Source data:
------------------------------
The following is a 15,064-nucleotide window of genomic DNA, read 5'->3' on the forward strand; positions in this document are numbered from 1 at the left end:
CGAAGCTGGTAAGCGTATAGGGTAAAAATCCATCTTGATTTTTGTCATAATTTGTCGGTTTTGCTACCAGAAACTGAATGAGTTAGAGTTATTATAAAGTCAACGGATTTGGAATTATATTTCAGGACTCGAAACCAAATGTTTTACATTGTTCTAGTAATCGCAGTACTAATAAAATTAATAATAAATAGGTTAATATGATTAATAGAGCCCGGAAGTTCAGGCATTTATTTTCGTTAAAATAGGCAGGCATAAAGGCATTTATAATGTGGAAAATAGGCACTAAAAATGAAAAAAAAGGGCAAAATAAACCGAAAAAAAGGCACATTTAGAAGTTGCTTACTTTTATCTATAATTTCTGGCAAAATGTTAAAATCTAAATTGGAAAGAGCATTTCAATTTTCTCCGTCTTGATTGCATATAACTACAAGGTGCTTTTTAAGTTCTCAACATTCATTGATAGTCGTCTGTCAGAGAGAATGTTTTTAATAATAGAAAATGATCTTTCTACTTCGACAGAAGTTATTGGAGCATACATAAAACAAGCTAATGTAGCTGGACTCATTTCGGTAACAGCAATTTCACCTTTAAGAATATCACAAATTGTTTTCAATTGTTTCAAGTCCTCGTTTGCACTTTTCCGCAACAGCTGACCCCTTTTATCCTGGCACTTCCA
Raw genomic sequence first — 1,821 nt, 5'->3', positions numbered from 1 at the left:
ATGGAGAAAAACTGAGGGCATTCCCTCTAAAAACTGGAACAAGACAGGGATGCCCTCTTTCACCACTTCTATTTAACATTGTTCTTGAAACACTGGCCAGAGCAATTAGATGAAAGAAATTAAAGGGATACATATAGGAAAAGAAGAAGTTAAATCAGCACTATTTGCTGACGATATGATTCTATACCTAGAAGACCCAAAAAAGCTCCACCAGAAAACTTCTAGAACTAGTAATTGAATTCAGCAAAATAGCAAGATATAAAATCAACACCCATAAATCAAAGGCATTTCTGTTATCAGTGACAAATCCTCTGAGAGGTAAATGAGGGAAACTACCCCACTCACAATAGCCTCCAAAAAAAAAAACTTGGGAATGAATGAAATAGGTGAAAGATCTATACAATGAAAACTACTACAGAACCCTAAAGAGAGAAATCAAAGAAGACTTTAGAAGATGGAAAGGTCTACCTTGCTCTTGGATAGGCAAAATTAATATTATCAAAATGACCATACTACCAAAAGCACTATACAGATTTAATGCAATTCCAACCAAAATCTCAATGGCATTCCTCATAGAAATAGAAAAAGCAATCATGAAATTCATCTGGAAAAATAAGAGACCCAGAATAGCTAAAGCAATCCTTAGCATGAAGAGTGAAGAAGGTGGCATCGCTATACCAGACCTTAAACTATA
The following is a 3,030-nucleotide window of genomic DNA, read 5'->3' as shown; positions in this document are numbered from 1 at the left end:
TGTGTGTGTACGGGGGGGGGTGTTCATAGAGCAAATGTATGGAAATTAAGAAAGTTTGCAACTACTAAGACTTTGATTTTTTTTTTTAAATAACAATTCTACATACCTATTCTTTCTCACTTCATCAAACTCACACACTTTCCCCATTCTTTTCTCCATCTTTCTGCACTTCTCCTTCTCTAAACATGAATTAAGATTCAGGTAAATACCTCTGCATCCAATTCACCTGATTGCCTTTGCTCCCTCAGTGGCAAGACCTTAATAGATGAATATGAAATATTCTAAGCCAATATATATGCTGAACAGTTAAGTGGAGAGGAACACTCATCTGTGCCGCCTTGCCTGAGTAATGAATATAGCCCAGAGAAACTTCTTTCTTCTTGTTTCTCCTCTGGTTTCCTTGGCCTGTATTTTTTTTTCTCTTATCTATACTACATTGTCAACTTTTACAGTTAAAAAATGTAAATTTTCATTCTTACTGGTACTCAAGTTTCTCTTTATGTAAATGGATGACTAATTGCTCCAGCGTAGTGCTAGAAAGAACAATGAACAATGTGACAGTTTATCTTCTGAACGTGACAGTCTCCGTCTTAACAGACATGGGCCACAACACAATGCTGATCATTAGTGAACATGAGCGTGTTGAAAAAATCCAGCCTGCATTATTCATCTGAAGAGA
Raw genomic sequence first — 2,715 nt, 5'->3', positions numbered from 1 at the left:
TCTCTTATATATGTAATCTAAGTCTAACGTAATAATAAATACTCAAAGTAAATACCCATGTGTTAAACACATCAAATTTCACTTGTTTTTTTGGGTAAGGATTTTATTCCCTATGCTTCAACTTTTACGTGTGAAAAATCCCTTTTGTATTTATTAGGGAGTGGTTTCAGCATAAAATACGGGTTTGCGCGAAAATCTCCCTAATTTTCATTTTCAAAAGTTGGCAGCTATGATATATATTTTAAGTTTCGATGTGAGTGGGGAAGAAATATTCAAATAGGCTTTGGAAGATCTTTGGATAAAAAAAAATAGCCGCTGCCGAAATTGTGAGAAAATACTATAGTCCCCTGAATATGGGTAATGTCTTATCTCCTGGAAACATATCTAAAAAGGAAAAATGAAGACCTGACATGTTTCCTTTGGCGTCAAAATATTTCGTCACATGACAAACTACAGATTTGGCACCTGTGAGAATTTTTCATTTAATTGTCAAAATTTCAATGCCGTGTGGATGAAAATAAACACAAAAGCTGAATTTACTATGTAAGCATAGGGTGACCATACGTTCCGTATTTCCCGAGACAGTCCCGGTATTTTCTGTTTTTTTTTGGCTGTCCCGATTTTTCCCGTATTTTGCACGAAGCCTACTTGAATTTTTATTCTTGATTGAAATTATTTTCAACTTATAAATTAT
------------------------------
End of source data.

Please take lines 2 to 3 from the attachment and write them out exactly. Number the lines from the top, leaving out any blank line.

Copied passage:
CGAAGCTGGTAAGCGTATAGGGTAAAAATCCATCTTGATTTTTGTCATAATTTGTCGGTTTTGCTACCAGAAACTGAATGAGTTAGAGTTATTATAAAGTCAACGGATTTGGAATTATATTTCAGGACTCGAAACCAAATGTTTTACATTGTTCTAGTAATCGCAGTACTAATAAAATTAATAATAAATAGGTTAATATGATTAATAGAGCCCGGAAGTTCAGGCATTTATTTTCGTTAAAATAGGCAGGCATAAAGGCATTTATAATGTGGAAAATAGGCACTAAAAATGAAAAAAAAGGGCAAAATAAACCGAAAAAAAGGCACATTTAGAAGTTGCTTACTTTTATCTATAATTTCTGGCAAAATGTTAAAATCTAAATTGGAAAGAGCATTTCAATTTTCTCCGTCTTGATTGCATATAACTACAAGGTGCTTTTTAAGTTCTCAACATTCATTGATAGTCGTCTGTCAGAGAGAATGTTTTTAATAATAGAAAATGATCTTTCTACTTCGACAGAAGTTATTGGAGCATACATAAAACAAGCTAATGTAGCTGGACTCATTTCGGTAACAGCAATTTCACCTTTAAGAATATCACAAATTGTTTTCAATTGTTTCAAGTCCTCGTTTGCACTTTTCCGCAACAGCTGACCCCTTTTATCCTGGCACTTCCA
Raw genomic sequence first — 1,821 nt, 5'->3', positions numbered from 1 at the left: